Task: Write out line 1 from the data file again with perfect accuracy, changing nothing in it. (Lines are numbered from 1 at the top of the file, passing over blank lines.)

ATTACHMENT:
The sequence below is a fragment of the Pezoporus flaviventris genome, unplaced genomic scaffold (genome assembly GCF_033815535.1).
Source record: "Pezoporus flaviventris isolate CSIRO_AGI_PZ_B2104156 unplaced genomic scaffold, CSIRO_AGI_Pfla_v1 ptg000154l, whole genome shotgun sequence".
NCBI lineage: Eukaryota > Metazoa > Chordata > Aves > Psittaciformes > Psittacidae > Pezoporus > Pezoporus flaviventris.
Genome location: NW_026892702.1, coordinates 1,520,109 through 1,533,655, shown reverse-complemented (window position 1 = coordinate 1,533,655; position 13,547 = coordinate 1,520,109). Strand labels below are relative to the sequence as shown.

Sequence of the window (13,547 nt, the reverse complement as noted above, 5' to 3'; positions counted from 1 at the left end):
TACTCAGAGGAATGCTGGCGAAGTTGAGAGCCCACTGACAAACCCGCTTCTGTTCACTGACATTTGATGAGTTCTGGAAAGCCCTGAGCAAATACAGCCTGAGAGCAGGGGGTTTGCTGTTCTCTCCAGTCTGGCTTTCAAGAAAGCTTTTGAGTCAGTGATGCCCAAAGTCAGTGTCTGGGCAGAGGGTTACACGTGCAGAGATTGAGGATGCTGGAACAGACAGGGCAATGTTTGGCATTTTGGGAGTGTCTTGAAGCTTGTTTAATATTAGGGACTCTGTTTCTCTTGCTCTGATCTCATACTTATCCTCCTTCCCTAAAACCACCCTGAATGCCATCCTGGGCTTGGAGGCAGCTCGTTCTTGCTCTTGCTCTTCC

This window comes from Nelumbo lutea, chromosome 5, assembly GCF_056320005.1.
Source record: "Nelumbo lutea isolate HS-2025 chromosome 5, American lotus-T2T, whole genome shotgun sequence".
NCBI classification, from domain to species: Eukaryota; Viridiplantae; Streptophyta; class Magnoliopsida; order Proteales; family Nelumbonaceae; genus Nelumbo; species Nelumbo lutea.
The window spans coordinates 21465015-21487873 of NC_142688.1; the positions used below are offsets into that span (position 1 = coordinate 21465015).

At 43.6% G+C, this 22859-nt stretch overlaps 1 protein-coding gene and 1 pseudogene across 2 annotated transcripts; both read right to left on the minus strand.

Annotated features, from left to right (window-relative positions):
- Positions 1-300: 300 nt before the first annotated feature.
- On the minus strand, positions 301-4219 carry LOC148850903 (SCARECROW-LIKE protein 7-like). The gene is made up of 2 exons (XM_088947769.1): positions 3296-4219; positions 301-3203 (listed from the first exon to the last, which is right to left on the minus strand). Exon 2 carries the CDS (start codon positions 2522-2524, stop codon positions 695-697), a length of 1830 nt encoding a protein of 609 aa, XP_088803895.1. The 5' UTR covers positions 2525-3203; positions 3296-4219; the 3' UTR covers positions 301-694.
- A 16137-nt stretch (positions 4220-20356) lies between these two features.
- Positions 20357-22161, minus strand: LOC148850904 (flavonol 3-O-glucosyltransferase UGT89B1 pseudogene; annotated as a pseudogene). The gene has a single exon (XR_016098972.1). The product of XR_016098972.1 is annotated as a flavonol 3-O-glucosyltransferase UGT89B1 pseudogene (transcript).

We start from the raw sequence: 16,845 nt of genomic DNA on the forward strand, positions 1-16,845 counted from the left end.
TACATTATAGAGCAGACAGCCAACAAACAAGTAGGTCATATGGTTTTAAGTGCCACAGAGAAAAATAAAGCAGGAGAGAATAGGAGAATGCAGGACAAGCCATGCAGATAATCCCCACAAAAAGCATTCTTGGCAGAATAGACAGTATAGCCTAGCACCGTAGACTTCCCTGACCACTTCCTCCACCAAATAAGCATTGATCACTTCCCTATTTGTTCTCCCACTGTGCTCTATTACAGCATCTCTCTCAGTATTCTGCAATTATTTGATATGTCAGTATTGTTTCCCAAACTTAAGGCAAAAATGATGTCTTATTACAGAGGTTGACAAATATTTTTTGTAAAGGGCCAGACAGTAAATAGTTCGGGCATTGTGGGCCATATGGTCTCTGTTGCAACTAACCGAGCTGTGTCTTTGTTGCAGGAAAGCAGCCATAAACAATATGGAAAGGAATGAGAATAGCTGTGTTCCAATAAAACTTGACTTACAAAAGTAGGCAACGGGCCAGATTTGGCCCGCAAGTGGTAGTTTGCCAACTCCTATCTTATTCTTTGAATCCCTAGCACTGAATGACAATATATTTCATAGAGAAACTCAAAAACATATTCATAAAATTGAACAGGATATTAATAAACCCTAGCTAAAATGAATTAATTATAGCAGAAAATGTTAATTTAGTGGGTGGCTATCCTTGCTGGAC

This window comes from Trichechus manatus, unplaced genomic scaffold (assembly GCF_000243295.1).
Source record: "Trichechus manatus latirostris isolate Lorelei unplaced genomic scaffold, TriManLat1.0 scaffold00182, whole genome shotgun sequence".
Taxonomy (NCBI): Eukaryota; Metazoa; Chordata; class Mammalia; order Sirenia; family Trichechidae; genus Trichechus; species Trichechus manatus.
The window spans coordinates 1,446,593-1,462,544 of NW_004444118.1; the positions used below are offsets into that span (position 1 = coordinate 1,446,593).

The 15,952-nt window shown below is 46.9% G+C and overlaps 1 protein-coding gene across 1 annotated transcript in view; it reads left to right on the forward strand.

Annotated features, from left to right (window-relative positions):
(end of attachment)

The sequence below is a fragment of the Pezoporus flaviventris genome, unplaced genomic scaffold (genome assembly GCF_033815535.1).